• The Severity of Your Injury: Is your injury classified as partial or total disability? If your injury is serious but you can return to limited work duties, it would likely be classified as a partial disability. In this scenario, you could receive two-thirds of the difference between your new wage and the amount of income you were making before the accident. Once you fully return to work, your benefits will end. If you suffered a total disability and are unable to return to work at all, you can seek compensation for two-thirds your original wages for up to 500 weeks. There are a number of factors that could influence the calculations for loss of income, so it is important that you speak with a workers’ compensation lawyer who can help you approximate a fair value. Under some circumstances, an injured worker may be entitled to a lifetime of benefits.

  • Whether Your Loved One Died: If you are bringing a workers’ compensation claim after a family member died in a work-related accident, you may be able to obtain compensation for burial costs as well as two-thirds the deceased’s income for up to 500 weeks.

Should I Keep a Journal About My Injuries?

Yes, you should. Although you may find yourself overwhelmed by doctor’s appointments and the hard work of healing, it is important that you take steps to strengthen your workers’ compensation claim. One way to do this is to keep a personal injury journal.

The details pertaining to your accident might seem clear now, but over time, human memory tends to fade. It is important that you record the details of your accident and your recovery since this will aid your Spartanburg workers’ compensation lawyer once the investigation into your injury begins.

Below we have listed a few points to include in your journal:

  • Describe Everything You Remember: As soon as possible after the incident, begin jotting down all the information you can recall. This should include what was going on just before the accident, how the accident occurred, and what you did immediately afterward. To start, write down just the facts about what you experienced. You can then expound on what you think might have contributed to the accident and other speculation.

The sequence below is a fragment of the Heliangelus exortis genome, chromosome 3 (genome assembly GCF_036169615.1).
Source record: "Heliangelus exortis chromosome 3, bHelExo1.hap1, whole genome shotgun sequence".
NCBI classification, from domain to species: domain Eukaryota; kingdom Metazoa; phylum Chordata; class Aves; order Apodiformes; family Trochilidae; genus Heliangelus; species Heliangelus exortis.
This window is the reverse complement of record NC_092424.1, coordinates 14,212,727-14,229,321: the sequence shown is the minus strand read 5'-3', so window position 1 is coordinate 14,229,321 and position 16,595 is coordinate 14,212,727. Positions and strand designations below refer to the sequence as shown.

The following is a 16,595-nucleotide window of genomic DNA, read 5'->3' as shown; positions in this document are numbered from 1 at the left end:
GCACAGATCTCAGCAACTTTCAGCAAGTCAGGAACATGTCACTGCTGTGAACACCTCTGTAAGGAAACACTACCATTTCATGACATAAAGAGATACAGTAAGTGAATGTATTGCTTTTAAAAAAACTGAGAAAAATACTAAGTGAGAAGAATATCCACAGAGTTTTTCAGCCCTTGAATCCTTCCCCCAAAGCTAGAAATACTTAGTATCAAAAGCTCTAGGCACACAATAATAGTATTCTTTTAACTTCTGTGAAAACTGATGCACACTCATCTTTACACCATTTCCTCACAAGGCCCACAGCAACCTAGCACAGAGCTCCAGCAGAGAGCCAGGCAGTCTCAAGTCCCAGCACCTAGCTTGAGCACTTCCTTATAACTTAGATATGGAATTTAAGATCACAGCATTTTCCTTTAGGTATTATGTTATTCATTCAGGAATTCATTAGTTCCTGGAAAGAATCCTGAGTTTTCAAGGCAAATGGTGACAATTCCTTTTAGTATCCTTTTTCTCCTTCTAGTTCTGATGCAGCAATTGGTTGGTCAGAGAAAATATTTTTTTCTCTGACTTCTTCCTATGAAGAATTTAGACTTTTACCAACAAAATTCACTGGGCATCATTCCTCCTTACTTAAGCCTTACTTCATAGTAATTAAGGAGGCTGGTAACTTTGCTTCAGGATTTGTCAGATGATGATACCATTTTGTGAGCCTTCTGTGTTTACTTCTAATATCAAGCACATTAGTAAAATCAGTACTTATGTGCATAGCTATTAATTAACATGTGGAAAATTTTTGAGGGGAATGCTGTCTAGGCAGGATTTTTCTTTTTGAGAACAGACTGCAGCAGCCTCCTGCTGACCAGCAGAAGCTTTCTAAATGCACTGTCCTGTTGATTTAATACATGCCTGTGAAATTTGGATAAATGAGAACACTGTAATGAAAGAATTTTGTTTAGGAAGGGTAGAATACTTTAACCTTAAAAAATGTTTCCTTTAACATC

• Take Notes of Conversations: Any conversations you have with people who could serve as possible witnesses should be documented. Even if what they say seems unimportant, write down as much as you can about what they might have seen. Your legal team can then decide whether or not to speak with those individuals and possibly depose them at a later date if it becomes necessary to file a lawsuit.

  • Keep Track of Your Symptoms: Starting from the moments immediately after the accident, you will want to describe how you’re feeling with as much detail as possible. Record your levels of pain and whether you are experiencing other problems such as sleeplessness, anxiety, nausea, or reduced mobility. Keep notes on when these symptoms occur and how long they last. Also, record the names and doses of any medications you are taking to treat your symptoms. Ideally, you may want to jot down these kinds of notes every day.

  • Describe Other Limitations: You should also describe how your symptoms are affecting your day-to-day life. If you're unable to drive, cannot play with your kids, or have a reduced ability to concentrate on your work, these may be useful details in helping you and your Spartanburg workers’ compensation attorney prove the extent of your injuries.

Schedule a Free Consultation with a Workers' Compensation Lawyer

Contact Hodge & Langley Law Firm today for a free consultation. Our workers' comp lawyers in Spartanburg are proud to help clients navigate the legal system and fight for the full benefits they deserve. Call (864) 585-3873 to speak with a memer of our team.